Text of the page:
Language tweaks in Yellen's semiannual appearance Tuesday and Wednesday sent strong indications that even if the Fed removes the word "patient" from its next post-meeting communique, it will remain, indeed, patient when it comes to rate hikes.
"The more I think about it, the more I feel that Yellen was very dovish," David Rosenberg, economist and strategist at Gluskin Sheff, wrote of the testimony. "If a shift in policy was coming, this was the setting for verbalizing it—she passed up the opportunity."
Ultra-easy central bank monetary policies are about to come back to bite the global economy, bond guru Bill Gross said in his latest letter to investors.
Institutions including the U.S. Federal Reserve fired the first shot in global competitive currency devaluation at the height of the financial crisis as a means to increase liquidity and push investors toward taking more risk.
Others followed suit but have only recently matched the Fed's aggressiveness. The European Central Bank, Bank of Japan and multiple others across foreign markets have gone to near-zero or negative interest rates as global growth has slowed.
Gross, who runs an unconstrained fund for Janus Capital, worries that the financial repression that goes along with easy-money policies is doing harm.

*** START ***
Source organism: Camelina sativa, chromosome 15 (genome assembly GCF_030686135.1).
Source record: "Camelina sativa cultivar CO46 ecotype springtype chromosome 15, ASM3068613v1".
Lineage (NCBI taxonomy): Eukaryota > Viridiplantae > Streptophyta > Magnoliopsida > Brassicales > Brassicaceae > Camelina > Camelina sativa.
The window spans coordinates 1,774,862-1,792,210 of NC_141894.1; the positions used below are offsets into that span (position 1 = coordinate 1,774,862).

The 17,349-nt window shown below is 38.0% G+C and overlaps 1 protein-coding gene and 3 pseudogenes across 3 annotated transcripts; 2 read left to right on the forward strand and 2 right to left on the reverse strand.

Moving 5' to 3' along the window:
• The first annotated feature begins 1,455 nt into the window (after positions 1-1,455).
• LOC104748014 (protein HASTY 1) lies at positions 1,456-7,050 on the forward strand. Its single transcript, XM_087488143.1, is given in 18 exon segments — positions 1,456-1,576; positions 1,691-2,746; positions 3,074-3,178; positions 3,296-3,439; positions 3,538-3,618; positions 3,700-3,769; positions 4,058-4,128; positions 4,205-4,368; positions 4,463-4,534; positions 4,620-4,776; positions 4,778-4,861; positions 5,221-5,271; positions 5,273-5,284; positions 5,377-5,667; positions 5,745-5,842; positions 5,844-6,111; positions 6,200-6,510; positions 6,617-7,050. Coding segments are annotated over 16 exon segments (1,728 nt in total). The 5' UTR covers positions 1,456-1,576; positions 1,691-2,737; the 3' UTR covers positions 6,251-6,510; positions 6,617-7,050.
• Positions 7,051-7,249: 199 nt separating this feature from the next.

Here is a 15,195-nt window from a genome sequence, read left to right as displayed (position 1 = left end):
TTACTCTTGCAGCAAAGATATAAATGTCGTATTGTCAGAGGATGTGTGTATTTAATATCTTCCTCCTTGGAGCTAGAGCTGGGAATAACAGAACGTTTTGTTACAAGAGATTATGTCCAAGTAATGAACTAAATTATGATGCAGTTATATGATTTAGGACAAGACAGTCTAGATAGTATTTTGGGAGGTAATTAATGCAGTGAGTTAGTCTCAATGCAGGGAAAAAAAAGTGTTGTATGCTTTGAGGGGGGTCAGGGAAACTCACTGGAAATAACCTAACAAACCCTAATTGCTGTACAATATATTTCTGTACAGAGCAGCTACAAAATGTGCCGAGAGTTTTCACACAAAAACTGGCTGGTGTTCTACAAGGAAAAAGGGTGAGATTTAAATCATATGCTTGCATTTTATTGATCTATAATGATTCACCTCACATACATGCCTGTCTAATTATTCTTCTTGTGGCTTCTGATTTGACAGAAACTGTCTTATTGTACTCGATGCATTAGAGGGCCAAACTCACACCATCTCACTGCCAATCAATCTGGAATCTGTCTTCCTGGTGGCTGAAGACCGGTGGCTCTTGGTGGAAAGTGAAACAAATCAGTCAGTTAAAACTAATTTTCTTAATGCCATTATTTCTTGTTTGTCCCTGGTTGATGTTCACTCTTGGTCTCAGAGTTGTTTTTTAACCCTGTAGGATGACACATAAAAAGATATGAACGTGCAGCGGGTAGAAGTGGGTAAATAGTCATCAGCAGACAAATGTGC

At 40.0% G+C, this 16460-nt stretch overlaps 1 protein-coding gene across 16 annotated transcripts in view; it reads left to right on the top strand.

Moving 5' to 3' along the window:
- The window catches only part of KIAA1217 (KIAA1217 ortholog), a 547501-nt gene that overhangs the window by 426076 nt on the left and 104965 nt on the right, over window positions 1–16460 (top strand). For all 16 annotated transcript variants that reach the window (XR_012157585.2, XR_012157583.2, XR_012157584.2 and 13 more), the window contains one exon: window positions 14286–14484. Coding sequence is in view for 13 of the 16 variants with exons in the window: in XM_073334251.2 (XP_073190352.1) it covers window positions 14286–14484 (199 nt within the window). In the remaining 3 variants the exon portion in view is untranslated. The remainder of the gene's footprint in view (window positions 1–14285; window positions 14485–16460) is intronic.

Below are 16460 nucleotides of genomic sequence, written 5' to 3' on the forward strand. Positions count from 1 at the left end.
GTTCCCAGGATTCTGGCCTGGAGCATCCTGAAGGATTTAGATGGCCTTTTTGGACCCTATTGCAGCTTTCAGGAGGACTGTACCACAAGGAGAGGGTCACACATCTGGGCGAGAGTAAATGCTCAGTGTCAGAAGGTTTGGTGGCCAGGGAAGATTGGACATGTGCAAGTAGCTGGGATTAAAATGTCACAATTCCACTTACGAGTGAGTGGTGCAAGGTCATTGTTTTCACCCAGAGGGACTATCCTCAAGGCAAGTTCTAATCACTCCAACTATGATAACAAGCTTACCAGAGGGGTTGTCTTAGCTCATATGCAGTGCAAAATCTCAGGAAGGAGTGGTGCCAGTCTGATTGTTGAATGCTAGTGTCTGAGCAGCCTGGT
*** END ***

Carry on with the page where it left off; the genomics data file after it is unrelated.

More hedge funds sold down or exited positions in eight of the 10 most commonly held stocks than the number of those that entered or added to the stakes, according to fourth quarter public stock ownership data compiled by industry analyst Novus.
Will Rogers once famously said he never met a man he didn't like. Wall Street has taken that sentiment and applied it to the stock market in an extreme way.
Most analysts on the Street have rarely met an S&P 500 stock they didn't like, or at least weren't willing to hang out with for a while.
An analysis from Bespoke Investment Group on stock ratings paints the picture in stunning fashion: Of the 12,122 ratings there are of companies in the broad market index, just 6.67 percent carry a "sell" label. The balance consisted of 48.43 percent "buy" ratings and 44.9 percent "hold." (The full report, which is premium content, can be accessed here.)
What's more, there's nothing particularly striking about the numbers from a historic perspective. Bespoke's Paul Hickey said in the report that the "percentages are roughly inline with where they have always been." In fact, the level of "sell" positions increased slightly from the last time Bespoke looked at the trend in August.
Outflows from equity-based funds in 2015 have reached their highest level since 2009, thanks to a seesaw market.
CEO John Chen says he's happy with BlackBerry's performance now that it has posted a second-straight quarterly profit.
The Fed finds itself in an uncomfortable position heading into its first rate-hiking cycle in nearly a decade.